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RE: Future version of HTML!?

From: Russell Steven Shawn O'Connor <roconnor@uwaterloo.ca>
Date: Sat, 23 Oct 1999 11:04:51 -0400 (EDT)
To: W3C HTML <www-html@w3.org>
Message-ID: <Pine.SOL.3.95q.991023104405.28920A-100000@wronski.math.uwaterloo.ca>
On Sat, 23 Oct 1999, Keith Bowes wrote:

> Ah, the W3C-  a typical case of high authority on an ego trip.  
>  Like HTML, the W3C has to change a bit too, or they'll always  
> be greedy tyrants.

The W3C doesn't have any authority.  They are self-proclaimed keepers of
the HTML standard, but this is no more valid than if I proclaim myself to
be keeper of the HTML standard. 

Their authority would come from authors and UA developers agreeing to
listen to them.  As a consortium of UA developers you'd think they would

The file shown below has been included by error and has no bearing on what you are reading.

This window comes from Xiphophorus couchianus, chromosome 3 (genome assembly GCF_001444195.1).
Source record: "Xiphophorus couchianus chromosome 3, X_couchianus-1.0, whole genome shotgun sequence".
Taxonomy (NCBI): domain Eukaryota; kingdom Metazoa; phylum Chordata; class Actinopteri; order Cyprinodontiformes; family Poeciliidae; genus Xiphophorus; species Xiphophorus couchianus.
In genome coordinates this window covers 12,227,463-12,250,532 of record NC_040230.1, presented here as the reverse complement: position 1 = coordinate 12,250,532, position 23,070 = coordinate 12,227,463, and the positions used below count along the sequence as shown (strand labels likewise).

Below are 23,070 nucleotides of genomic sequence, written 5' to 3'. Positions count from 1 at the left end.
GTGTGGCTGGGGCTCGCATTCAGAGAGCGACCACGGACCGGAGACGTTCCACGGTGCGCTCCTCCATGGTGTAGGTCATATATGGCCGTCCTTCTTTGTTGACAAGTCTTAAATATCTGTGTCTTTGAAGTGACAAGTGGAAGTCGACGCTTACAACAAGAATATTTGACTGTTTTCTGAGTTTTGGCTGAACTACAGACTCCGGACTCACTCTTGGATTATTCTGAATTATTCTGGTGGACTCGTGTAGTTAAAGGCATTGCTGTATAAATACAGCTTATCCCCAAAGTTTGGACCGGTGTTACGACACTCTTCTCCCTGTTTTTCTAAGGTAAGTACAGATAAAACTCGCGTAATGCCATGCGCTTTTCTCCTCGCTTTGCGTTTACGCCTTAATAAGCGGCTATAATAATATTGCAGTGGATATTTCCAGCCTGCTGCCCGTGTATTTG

actually have some authority, and maybe they do come close to being an
authority on HTML.  But the problem is that few people listen to them. 
Most importantly the UA developers that are part of their consortium don't
listen to them.  So why should we? 

The W3C has neither compromised on a standard that reflects what people
use, nor have they stuck to an ideal markup language.  They are left in
some wishy-washy middle ground that none are satisfied with.  The W3C seem
to be bent on redesigning existing international standards for no good
reason. 

XML     <-> SGML
DOM     <-> groves
CSS/XSL <-> DSSSL

But the W3C has possibly developed some good standards.  HTTP 1.1 is
pretty good as far as I understand, although I don't know much about the
protocol.  PNG is a great standard, but also stuffers from a lack of
implementation from the consortium's members.

So the point is, if you are looking for authoritative HTML standards, I'd
look at ISO-HTML.  Not that anyone would use it, but at least it is
developed by a creditable international organization.

-- 
Russell O'Connor                           roconnor@uwaterloo.ca
       <http://www.undergrad.math.uwaterloo.ca/~roconnor/>
``And truth irreversibly destroys the meaning of its own message''
-- Anindita Dutta, ``The Paradox of Truth, the Truth of Entropy''
Received on Saturday, 23 October 1999 11:04:38 GMT

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